1996 Major League Baseball All-Star Game

The 1996 Major League Baseball All-Star Game was the 67th playing of the midsummer classic between the all-stars of the American League (AL) and National League (NL), the two leagues comprising Major League Baseball. The game was held on July 9, 1996, at Veterans Stadium in Philadelphia, the home of the Philadelphia Phillies of the National League. This marked the fifteenth and final all star game appearance of Ozzie Smith, who retired after the 1996 season. Smith entered the game in the top of the sixth inning. His first at-bat was greeted by chants of "Oz-zie, Oz-zie" from the Philadelphia crowd. Iron Man Cal Ripken, Jr., who was in the midst of his record-breaking run of consecutive games played, broke his nose during the pre-game AL team picture.[1] However, he was ready to go at game time and started at SS.

During the pregame ceremonies, Kelsey Grammer of Frasier sang the American National Anthem and Canadian singer Sarah McLachlan sang the Canadian National Anthem. U.S. Congressman Jim Bunning (who was elected to the baseball hall-of-fame in 1996) joined other Phillies' hall of fame alumni Mike Schmidt, Steve Carlton, Richie Ashburn and Robin Roberts in tossing the ceremonial first pitches.

Joe Carter, the Toronto Blue Jays representative to the All-Star Game, received boos from the crowd for his home run that ended the 1993 World Series.[2][3][4]

The game resulted in the National League defeating the American League 6–0. The National League would not win another All-Star Game until 2010.

Then-Chairman of the Executive Committee Bud Selig presented the All-Star Game MVP Award to Mike Piazza. Bobby Brown had presented the MVP Award in 1993, while National League President Len Coleman had presented the award in 1994 and 1995. After presenting the MVP Award at the 1998 Major League Baseball All-Star Game, Selig was officially named Commissioner of Baseball.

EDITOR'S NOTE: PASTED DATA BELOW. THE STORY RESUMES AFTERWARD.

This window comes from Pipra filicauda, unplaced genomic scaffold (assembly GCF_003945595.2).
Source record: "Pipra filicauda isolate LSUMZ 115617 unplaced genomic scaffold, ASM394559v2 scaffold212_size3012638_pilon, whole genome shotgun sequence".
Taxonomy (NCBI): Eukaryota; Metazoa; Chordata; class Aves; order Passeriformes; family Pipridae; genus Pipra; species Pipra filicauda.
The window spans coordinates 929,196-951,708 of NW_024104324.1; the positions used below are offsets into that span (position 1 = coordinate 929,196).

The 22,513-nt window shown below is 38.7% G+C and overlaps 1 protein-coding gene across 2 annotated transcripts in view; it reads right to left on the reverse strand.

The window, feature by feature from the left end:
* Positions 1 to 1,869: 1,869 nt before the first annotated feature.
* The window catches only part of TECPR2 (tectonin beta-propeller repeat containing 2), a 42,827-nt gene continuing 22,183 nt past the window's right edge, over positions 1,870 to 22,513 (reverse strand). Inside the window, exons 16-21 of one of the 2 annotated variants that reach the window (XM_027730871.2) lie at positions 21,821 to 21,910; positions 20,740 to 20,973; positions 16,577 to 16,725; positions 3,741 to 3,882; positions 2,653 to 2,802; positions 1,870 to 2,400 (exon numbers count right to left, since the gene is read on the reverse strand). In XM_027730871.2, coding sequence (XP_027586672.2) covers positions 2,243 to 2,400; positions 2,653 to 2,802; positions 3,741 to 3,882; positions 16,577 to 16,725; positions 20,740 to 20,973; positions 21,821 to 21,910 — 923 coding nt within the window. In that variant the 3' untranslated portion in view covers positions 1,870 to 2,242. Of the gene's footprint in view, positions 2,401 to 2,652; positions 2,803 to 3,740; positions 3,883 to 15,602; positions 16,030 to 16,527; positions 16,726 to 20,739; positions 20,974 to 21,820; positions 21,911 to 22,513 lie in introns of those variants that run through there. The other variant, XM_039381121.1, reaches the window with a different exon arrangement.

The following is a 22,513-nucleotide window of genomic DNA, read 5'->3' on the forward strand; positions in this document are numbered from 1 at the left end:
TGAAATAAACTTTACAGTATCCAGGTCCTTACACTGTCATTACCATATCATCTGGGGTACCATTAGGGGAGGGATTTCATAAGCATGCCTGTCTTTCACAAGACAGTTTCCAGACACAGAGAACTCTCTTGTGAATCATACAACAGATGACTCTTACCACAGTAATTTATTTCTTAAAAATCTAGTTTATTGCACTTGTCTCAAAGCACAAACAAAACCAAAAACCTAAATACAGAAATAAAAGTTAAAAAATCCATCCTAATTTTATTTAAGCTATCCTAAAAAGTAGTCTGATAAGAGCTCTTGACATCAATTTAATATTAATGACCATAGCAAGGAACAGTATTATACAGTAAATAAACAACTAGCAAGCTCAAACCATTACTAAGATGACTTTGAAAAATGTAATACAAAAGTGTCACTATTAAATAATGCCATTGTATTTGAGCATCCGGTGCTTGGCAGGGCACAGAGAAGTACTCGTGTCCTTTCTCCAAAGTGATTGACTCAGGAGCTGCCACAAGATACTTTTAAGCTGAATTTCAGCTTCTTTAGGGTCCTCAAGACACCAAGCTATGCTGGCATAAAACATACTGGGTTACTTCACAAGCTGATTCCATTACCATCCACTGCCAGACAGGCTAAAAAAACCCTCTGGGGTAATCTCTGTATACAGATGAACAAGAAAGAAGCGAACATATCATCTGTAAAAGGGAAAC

This is the only All-Star Game in which not a single pitcher walked a batter; appropriately, Braves closer Mark Wohlers was the final pitcher of the game.

Veterans Stadium also held the "distinction" of being the most recent host stadium to be closed down, a distinction it lost after Yankee Stadium closed at the conclusion of the 2008 season. This is also, as of the end of the 2019 MLB season, the last MLB All-Star Game to be played on artificial turf (there are now only two MLB stadiums with artificial turf, but both are of the next-generation variety).

1996 Major League Baseball All-Star Game
Mlb-asg-1996
1 2 3 4 5 6 7 8 9 R H E
American League 0 0 0 0 0 0 0 0 0 0 7 0
National League 1 2 1 0 0 2 0 0 x 6 12 1
DateJuly 9, 1996
VenueVeterans Stadium
CityPhiladelphia
Managers
MVPMike Piazza (LA)
Attendance62,670
Ceremonial first pitchMike Schmidt, Richie Ashburn, Jim Bunning, Steve Carlton and Robin Roberts
TelevisionNBC (United States)
MLB International (International)
TV announcersBob Costas, Joe Morgan and Bob Uecker (NBC)
Gary Thorne and Ken Singleton (MLB International)
RadioCBS
Radio announcersJohn Rooney and Jim Hunter

Rosters

Players in italics have since been inducted into the National Baseball Hall of Fame.

American League

Elected starters
Position Player Team All-Star Games
C Iván Rodríguez Rangers 5
1B Frank Thomas[5] White Sox 4
2B Roberto Alomar Orioles 6